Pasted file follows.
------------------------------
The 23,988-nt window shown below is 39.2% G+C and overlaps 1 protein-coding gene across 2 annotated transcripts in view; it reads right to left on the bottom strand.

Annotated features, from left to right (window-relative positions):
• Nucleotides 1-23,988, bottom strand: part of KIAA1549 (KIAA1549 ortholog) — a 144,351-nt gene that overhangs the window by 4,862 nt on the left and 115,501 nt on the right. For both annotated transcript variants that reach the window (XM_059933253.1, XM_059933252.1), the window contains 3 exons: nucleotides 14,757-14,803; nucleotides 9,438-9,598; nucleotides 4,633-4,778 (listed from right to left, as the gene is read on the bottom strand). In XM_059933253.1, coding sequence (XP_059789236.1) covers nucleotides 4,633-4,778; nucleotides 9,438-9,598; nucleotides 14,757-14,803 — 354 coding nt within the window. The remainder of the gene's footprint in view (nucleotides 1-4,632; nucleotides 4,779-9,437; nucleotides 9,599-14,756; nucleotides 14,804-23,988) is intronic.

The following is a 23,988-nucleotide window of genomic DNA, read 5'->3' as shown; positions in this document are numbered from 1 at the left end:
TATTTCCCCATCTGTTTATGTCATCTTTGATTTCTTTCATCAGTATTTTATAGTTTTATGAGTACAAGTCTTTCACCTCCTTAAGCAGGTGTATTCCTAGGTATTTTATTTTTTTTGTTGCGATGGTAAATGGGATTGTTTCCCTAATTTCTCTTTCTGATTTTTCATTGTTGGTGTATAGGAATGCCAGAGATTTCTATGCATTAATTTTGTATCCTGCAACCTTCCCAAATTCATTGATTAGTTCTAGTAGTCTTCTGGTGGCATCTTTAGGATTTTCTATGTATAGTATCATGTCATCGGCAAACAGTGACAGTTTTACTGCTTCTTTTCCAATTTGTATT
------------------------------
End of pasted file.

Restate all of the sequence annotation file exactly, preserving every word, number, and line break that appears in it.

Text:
The 23,988-nt window shown below is 39.2% G+C and overlaps 1 protein-coding gene across 2 annotated transcripts in view; it reads right to left on the bottom strand.

Annotated features, from left to right (window-relative positions):
• Nucleotides 1-23,988, bottom strand: part of KIAA1549 (KIAA1549 ortholog) — a 144,351-nt gene that overhangs the window by 4,862 nt on the left and 115,501 nt on the right. For both annotated transcript variants that reach the window (XM_059933253.1, XM_059933252.1), the window contains 3 exons: nucleotides 14,757-14,803; nucleotides 9,438-9,598; nucleotides 4,633-4,778 (listed from right to left, as the gene is read on the bottom strand). In XM_059933253.1, coding sequence (XP_059789236.1) covers nucleotides 4,633-4,778; nucleotides 9,438-9,598; nucleotides 14,757-14,803 — 354 coding nt within the window. The remainder of the gene's footprint in view (nucleotides 1-4,632; nucleotides 4,779-9,437; nucleotides 9,599-14,756; nucleotides 14,804-23,988) is intronic.

The following is a 23,988-nucleotide window of genomic DNA, read 5'->3' as shown; positions in this document are numbered from 1 at the left end:
TATTTCCCCATCTGTTTATGTCATCTTTGATTTCTTTCATCAGTATTTTATAGTTTTATGAGTACAAGTCTTTCACCTCCTTAAGCAGGTGTATTCCTAGGTATTTTATTTTTTTTGTTGCGATGGTAAATGGGATTGTTTCCCTAATTTCTCTTTCTGATTTTTCATTGTTGGTGTATAGGAATGCCAGAGATTTCTATGCATTAATTTTGTATCCTGCAACCTTCCCAAATTCATTGATTAGTTCTAGTAGTCTTCTGGTGGCATCTTTAGGATTTTCTATGTATAGTATCATGTCATCGGCAAACAGTGACAGTTTTACTGCTTCTTTTCCAATTTGTATT